As a Christian I believe, along with the majority of Christians across time, that the primary witness to the historical activity of God in the world comes through the scriptures, known as the Bible and the Old and New Testaments. As a preacher, this means that when I preach I do so from the starting point of passages from scripture. What is said in the scripture reading for a given Sunday is where I begin my discernment of what the Holy Spirit calls me to preach in my sermon. The funny thing is, the scriptures speak of all sorts of things.
We have many Separations Of Church And in our present world. We have the tirelessly cited Separation Of Church And State. We have the less widely publicized Separation Of Church and Politics. There is the comforting Separation Of Church And Money; and the insidious Separation Of Church And The Other Six Days Of The Week. My new favourite, after this morning, is the Separation Of Church And Sex.
I preached from a scripture passage that addressed sex. So the sermon was about sex. I spoke to all the parents of young children the week before, informing them that, at their discretion, they might elect to have their young children step out of the sanctuary during the sermon. I wanted to make sure I did not brooch a topic with their younger children that they preferred to postpone until later. I even had a gracious member of the congregation offer to tend these young ones until the sermon was over.
So right after the scripture reading and before I began the sermon proper, I made the announcement for dismissal of young children. Several left; one tried to leave but was asked to stay by a parental unit. So far so good.
Now, I've never preached on sex or sexuality so directly as this morning. And any time I brooch one of the Separation of Church And topics, I assume there's going to be some resistance in the human heart, and maybe some comments suggesting a little more modest presentation. But I wasn't quite prepared for what happened about a minute into the sermon.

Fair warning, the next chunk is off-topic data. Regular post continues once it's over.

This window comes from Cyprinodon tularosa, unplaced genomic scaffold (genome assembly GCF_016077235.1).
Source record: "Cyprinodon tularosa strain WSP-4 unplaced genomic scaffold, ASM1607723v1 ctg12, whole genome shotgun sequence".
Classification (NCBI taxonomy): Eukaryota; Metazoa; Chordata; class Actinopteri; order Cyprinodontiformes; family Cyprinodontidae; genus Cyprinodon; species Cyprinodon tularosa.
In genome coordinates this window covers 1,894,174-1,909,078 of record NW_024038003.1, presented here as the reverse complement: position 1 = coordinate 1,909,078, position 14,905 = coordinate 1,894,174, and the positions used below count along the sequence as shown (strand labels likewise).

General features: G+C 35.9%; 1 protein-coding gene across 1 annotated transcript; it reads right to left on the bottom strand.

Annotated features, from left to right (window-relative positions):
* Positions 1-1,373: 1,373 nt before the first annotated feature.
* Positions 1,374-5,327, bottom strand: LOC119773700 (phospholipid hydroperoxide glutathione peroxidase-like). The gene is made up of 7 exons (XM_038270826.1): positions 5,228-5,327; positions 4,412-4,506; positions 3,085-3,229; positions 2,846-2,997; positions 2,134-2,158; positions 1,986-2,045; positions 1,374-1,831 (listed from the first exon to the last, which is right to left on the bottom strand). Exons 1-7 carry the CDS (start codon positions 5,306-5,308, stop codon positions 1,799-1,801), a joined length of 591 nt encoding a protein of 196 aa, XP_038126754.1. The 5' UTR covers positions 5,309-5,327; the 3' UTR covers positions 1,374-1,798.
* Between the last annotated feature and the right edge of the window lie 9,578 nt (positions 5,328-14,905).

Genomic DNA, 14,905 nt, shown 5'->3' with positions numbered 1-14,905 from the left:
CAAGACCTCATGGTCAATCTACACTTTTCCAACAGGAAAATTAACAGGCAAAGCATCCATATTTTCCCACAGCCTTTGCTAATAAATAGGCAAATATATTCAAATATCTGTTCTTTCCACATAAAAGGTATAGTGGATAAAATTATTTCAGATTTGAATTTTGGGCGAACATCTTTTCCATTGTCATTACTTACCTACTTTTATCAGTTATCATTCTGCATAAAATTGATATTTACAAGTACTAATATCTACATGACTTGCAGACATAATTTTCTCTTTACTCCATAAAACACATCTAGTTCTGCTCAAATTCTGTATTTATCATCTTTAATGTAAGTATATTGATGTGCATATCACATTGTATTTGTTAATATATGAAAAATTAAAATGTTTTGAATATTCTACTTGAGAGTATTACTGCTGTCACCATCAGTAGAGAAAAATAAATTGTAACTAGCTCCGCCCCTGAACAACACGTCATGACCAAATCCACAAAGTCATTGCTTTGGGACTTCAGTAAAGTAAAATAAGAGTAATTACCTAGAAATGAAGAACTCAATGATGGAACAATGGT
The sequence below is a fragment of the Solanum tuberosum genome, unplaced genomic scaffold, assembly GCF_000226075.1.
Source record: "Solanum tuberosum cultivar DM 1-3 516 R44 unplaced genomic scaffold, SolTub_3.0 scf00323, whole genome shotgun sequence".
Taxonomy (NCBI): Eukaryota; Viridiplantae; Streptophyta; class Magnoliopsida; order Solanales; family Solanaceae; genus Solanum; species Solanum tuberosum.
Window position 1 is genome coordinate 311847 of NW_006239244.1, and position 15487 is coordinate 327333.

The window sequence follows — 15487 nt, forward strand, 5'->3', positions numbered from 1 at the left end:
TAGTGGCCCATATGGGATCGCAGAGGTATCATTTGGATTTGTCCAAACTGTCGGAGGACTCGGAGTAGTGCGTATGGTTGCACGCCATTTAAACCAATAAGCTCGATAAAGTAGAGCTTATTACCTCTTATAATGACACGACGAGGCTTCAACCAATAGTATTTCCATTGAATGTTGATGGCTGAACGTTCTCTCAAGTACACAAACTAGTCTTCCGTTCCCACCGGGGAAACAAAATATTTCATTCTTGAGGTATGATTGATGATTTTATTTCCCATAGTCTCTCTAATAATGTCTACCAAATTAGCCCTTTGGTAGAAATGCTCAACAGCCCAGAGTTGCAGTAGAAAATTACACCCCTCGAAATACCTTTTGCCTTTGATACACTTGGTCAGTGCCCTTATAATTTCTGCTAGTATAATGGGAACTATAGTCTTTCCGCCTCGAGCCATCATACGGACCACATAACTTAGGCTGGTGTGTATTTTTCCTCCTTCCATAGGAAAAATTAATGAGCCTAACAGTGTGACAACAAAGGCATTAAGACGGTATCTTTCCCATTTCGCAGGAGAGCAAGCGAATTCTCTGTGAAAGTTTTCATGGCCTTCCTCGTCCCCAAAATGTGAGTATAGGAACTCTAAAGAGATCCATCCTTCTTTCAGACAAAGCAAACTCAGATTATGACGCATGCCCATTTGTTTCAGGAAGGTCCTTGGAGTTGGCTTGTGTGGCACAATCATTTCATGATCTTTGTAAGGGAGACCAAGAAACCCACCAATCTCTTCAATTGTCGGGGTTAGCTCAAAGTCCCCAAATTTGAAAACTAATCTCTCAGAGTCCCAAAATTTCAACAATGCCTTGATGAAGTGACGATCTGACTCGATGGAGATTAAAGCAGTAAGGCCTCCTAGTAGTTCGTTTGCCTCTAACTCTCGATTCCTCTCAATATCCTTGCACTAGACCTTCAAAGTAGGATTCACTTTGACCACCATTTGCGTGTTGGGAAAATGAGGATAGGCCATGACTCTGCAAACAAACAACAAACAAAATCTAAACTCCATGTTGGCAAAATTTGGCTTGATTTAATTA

Presbyterians don't move during a sermon--our western European congregational culture generally doesn't allow it. (Laughter can be OK; I think guffawing is off-limits, though.) So my eyes quickly found the movement when an older elementary-age child made his way out of the pew and towards the door. Now, you ought to know that the door from the sanctuary to the Parish Hall--where food is served, coffee is drunk, and young children are corralled during racy sermons--is at the front of the sanctuary. So this young lad had to walk right through the view of the congregation as he departed.
I had said the word "sex" or "sexuality" probably five times by now. That was enough for this one: as he left the pew and headed for the door, he had his fingers in his ears. No lie: his elbows were high, his fingers straight, plugging up those delicate receptors from any mention of the bad word I was uttering. (What I could see that the congregation couldn't was that his face was screwed up like I had made him suck a lemon!) The sight struck us all as funny, and frankly, when the sermon's going to be about sex it's not a bad thing to crack the anxiety with a little laughter. So we stopped and giggled for a little bit, then got back to business.
But this young man wasn't having any of this business. He was determined to keep his ears pure of this preacher's scandalous words. And so he did.
I can't complain; I can recite with laughter (instead of tears) the first time someone walked out because of my sermon.